The reform and opening up promoted Shenzhen’s take-off. From 1979, the GDP was only 1/172 of Hong Kong’s small fishing village to 2018, surpassing Hong Kong to become a dynamic first-tier city. Since 2015, the annual population has increased by more than 500,000, ranking first in the country.
Shenzhen has moved from “manufacturing factory” to “hardware silicon valley” and “innovation city”. The new generation of information technology, biomedicine, cultural and creative industries and other strategic emerging industries have become the pillars, accounting for 38% of GDP.
Shenzhen faces problems such as insufficient land resources, industrial migration, urban renewal, and shortage of quality public service resources.
Shenzhen will join hands with cities in the Pearl River Delta to participate in the global division of labour and cooperation to create a global creative and creative capital.
Although Beijing’s urban function positioning does not have the function of an economic centre, the advantage of taking the political centre has become the de facto main economic centre and financial centre. The future capital is separated from Beijing. Beijing is Beijing and the capital is the capital.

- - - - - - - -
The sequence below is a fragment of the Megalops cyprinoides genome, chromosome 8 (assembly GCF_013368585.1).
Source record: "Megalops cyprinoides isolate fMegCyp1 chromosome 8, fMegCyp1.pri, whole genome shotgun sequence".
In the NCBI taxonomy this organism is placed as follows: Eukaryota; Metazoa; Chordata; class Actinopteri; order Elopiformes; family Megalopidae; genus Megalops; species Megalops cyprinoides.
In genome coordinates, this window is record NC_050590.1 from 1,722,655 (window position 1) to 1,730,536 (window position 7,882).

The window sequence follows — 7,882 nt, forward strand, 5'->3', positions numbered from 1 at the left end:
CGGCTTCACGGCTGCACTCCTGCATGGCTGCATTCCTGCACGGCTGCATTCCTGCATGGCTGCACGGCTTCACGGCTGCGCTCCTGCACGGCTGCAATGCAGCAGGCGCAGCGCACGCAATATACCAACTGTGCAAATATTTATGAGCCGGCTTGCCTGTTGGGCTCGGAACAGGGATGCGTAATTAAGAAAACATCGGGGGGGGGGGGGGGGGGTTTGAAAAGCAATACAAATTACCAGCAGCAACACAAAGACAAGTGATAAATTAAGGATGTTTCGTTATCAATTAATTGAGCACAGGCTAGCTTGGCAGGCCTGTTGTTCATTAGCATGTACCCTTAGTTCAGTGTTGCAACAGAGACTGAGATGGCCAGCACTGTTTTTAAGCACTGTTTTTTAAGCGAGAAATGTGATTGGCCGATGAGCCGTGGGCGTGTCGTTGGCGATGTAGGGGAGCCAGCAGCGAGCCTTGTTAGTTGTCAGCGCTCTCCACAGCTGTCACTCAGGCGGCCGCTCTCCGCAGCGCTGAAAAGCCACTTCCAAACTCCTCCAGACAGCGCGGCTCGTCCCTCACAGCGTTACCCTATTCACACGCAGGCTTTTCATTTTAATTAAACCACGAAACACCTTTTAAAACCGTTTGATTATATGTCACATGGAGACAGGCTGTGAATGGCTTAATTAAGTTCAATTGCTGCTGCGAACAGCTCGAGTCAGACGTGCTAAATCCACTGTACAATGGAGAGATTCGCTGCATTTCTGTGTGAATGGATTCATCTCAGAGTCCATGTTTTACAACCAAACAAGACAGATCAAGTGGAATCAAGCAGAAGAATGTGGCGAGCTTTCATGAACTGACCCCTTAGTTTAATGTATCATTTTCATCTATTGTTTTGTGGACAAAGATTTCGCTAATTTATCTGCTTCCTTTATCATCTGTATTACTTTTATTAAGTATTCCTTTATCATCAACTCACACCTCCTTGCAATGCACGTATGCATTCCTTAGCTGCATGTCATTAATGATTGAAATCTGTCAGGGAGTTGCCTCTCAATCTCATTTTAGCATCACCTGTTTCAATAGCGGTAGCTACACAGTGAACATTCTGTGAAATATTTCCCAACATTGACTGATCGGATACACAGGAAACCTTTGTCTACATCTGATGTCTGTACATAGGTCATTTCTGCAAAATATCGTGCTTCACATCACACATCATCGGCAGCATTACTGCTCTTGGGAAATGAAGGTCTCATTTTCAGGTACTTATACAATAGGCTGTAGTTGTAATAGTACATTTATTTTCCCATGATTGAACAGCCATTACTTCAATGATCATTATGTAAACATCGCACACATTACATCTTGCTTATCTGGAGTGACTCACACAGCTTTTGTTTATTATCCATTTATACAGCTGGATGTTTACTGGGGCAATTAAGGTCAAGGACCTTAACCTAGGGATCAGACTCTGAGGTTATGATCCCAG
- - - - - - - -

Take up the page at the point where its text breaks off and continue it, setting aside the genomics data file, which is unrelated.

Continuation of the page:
Beijing has gradually developed from an industrial city to a service-oriented city. The proportion of the three industries has reached 81%. The financial, headquarters economy and technological innovation have become the three business cards.
Beijing’s urban planning is obviously lagging behind, strictly controlling the population size and raising the cost of living, affecting the vitality of the city; moreover, the economic development around Beijing is obviously backward, which is not conducive to the scale effect caused by interaction with Beijing.